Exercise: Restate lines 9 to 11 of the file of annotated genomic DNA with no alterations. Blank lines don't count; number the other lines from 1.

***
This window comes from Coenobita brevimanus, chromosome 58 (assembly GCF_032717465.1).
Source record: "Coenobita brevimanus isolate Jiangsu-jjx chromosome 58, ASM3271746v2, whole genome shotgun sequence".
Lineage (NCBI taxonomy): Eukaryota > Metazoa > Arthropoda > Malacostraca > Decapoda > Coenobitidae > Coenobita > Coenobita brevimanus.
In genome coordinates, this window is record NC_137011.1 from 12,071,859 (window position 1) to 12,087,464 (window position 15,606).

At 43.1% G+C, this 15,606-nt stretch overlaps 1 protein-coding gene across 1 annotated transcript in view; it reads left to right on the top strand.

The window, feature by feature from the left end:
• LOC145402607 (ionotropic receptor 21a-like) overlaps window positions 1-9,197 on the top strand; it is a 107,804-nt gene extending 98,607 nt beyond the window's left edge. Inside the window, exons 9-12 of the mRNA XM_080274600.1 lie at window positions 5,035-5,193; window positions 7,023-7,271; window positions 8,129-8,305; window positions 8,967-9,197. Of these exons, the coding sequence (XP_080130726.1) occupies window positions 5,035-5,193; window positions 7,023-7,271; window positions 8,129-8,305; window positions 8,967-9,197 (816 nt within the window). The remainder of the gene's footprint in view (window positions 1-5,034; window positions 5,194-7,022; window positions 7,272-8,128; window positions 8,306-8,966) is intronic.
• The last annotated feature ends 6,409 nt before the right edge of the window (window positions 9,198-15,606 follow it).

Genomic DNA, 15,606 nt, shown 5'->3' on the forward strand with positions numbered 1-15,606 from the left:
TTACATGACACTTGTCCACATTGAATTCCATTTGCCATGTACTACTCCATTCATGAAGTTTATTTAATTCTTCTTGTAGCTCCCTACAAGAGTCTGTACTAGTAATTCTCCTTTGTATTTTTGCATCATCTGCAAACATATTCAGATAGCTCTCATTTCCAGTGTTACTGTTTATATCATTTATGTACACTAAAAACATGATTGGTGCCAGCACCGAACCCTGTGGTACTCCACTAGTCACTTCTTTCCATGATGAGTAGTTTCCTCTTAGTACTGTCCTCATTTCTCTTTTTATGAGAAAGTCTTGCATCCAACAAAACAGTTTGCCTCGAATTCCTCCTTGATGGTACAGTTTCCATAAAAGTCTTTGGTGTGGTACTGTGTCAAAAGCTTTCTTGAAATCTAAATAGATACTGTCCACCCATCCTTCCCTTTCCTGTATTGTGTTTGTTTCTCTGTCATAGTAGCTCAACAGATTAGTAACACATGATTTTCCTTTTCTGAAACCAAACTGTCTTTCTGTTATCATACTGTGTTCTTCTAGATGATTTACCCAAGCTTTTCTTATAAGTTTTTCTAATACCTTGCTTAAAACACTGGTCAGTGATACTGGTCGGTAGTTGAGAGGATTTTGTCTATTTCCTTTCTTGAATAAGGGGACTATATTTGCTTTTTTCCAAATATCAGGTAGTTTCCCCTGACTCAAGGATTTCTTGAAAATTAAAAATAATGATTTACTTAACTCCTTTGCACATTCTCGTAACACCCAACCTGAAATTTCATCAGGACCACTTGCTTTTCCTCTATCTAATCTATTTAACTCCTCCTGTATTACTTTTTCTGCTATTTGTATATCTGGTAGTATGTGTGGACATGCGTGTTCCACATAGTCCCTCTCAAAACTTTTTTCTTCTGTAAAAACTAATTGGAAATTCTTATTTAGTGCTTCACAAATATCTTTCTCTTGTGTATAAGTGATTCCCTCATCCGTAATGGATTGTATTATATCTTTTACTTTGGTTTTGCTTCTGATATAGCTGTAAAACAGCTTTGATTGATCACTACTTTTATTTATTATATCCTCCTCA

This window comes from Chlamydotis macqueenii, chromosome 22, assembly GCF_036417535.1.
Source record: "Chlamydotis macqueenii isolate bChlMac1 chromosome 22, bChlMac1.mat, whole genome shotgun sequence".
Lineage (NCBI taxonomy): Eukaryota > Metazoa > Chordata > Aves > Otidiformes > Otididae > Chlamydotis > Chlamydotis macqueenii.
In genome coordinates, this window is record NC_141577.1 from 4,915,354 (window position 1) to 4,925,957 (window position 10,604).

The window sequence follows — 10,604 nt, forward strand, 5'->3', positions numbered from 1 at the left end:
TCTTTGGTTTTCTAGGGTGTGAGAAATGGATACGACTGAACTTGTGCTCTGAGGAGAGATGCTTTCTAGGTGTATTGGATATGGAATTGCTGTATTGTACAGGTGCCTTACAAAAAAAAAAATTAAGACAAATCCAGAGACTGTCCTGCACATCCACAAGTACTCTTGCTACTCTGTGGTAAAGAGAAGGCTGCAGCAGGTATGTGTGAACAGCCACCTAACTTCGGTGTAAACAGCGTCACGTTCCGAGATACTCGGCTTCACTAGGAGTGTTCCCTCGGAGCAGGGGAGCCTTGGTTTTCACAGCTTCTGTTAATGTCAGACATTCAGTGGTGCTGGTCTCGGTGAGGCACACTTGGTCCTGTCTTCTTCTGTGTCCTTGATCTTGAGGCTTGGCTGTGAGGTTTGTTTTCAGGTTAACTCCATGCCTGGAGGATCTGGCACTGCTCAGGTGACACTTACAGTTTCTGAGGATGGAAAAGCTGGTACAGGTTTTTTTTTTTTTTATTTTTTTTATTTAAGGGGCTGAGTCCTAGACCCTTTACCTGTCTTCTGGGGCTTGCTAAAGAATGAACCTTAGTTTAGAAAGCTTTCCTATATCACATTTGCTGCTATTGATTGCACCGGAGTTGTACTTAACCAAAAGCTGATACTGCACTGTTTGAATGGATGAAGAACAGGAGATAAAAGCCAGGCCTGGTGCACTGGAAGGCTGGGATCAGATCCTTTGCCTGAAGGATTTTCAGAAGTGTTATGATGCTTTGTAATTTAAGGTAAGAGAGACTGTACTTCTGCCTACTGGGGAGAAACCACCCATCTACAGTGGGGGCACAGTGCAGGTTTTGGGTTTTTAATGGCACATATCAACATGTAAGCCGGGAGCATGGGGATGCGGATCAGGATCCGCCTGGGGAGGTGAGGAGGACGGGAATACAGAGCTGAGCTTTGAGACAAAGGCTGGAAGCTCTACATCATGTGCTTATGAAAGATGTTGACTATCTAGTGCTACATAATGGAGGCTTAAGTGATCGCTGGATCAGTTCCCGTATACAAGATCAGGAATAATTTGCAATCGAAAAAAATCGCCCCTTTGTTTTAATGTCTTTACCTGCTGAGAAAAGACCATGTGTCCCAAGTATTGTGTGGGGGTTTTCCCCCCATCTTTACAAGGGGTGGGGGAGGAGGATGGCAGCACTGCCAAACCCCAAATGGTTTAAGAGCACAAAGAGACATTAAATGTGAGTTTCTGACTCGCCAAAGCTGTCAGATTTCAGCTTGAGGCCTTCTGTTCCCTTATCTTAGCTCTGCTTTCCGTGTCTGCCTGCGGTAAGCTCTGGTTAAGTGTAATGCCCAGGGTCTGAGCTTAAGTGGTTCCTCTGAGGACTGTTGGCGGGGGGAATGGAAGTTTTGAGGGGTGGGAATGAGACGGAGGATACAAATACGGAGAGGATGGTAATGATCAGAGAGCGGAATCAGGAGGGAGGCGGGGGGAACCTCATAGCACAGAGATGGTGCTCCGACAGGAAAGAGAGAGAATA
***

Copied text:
Genomic DNA, 15,606 nt, shown 5'->3' on the forward strand with positions numbered 1-15,606 from the left:
TTACATGACACTTGTCCACATTGAATTCCATTTGCCATGTACTACTCCATTCATGAAGTTTATTTAATTCTTCTTGTAGCTCCCTACAAGAGTCTGTACTAGTAATTCTCCTTTGTATTTTTGCATCATCTGCAAACATATTCAGATAGCTCTCATTTCCAGTGTTACTGTTTATATCATTTATGTACACTAAAAACATGATTGGTGCCAGCACCGAACCCTGTGGTACTCCACTAGTCACTTCTTTCCATGATGAGTAGTTTCCTCTTAGTACTGTCCTCATTTCTCTTTTTATGAGAAAGTCTTGCATCCAACAAAACAGTTTGCCTCGAATTCCTCCTTGATGGTACAGTTTCCATAAAAGTCTTTGGTGTGGTACTGTGTCAAAAGCTTTCTTGAAATCTAAATAGATACTGTCCACCCATCCTTCCCTTTCCTGTATTGTGTTTGTTTCTCTGTCATAGTAGCTCAACAGATTAGTAACACATGATTTTCCTTTTCTGAAACCAAACTGTCTTTCTGTTATCATACTGTGTTCTTCTAGATGATTTACCCAAGCTTTTCTTATAAGTTTTTCTAATACCTTGCTTAAAACACTGGTCAGTGATACTGGTCGGTAGTTGAGAGGATTTTGTCTATTTCCTTTCTTGAATAAGGGGACTATATTTGCTTTTTTCCAAATATCAGGTAGTTTCCCCTGACTCAAGGATTTCTTGAAAATTAAAAATAATGATTTACTTAACTCCTTTGCACATTCTCGTAACACCCAACCTGAAATTTCATCAGGACCACTTGCTTTTCCTCTATCTAATCTATTTAACTCCTCCTGTATTACTTTTTCTGCTATTTGTATATCTGGTAGTATGTGTGGACATGCGTGTTCCACATAGTCCCTCTCAAAACTTTTTTCTTCTGTAAAAACTAATTGGAAATTCTTATTTAGTGCTTCACAAATATCTTTCTCTTGTGTATAAGTGATTCCCTCATCCGTAATGGATTGTATTATATCTTTTACTTTGGTTTTGCTTCTGATATAGCTGTAAAACAGCTTTGATTGATCACTACTTTTATTTATTATATCCTCCTCA

This window comes from Chlamydotis macqueenii, chromosome 22, assembly GCF_036417535.1.